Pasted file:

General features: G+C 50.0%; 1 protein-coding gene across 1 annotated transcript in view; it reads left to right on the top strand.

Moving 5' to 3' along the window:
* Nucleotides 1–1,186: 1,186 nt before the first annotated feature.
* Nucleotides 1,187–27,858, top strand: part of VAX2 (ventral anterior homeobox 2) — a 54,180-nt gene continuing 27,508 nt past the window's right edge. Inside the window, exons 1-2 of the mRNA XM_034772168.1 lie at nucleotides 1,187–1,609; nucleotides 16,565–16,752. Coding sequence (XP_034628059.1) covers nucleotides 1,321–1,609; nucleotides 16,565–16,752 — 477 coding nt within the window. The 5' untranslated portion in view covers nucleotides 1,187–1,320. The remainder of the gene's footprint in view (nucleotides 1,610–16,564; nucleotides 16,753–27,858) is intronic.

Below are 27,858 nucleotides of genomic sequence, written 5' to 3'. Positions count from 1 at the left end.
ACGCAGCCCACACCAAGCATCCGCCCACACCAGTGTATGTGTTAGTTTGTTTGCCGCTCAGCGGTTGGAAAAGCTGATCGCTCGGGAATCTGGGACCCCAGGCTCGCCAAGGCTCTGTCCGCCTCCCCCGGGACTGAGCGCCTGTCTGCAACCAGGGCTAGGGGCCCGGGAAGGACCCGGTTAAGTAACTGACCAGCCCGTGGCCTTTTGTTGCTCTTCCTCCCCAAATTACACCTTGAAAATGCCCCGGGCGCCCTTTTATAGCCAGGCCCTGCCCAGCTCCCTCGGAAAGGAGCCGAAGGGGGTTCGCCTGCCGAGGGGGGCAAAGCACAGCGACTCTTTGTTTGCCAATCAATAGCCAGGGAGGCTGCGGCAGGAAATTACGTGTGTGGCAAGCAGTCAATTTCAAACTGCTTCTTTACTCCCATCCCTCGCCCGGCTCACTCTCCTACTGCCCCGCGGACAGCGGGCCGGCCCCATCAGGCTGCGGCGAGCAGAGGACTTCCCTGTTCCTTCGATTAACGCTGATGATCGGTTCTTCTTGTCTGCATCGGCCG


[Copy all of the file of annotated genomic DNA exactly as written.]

General features: G+C 50.0%; 1 protein-coding gene across 1 annotated transcript in view; it reads left to right on the top strand.

Moving 5' to 3' along the window:
* Nucleotides 1–1,186: 1,186 nt before the first annotated feature.
* Nucleotides 1,187–27,858, top strand: part of VAX2 (ventral anterior homeobox 2) — a 54,180-nt gene continuing 27,508 nt past the window's right edge. Inside the window, exons 1-2 of the mRNA XM_034772168.1 lie at nucleotides 1,187–1,609; nucleotides 16,565–16,752. Coding sequence (XP_034628059.1) covers nucleotides 1,321–1,609; nucleotides 16,565–16,752 — 477 coding nt within the window. The 5' untranslated portion in view covers nucleotides 1,187–1,320. The remainder of the gene's footprint in view (nucleotides 1,610–16,564; nucleotides 16,753–27,858) is intronic.

Below are 27,858 nucleotides of genomic sequence, written 5' to 3'. Positions count from 1 at the left end.
ACGCAGCCCACACCAAGCATCCGCCCACACCAGTGTATGTGTTAGTTTGTTTGCCGCTCAGCGGTTGGAAAAGCTGATCGCTCGGGAATCTGGGACCCCAGGCTCGCCAAGGCTCTGTCCGCCTCCCCCGGGACTGAGCGCCTGTCTGCAACCAGGGCTAGGGGCCCGGGAAGGACCCGGTTAAGTAACTGACCAGCCCGTGGCCTTTTGTTGCTCTTCCTCCCCAAATTACACCTTGAAAATGCCCCGGGCGCCCTTTTATAGCCAGGCCCTGCCCAGCTCCCTCGGAAAGGAGCCGAAGGGGGTTCGCCTGCCGAGGGGGGCAAAGCACAGCGACTCTTTGTTTGCCAATCAATAGCCAGGGAGGCTGCGGCAGGAAATTACGTGTGTGGCAAGCAGTCAATTTCAAACTGCTTCTTTACTCCCATCCCTCGCCCGGCTCACTCTCCTACTGCCCCGCGGACAGCGGGCCGGCCCCATCAGGCTGCGGCGAGCAGAGGACTTCCCTGTTCCTTCGATTAACGCTGATGATCGGTTCTTCTTGTCTGCATCGGCCG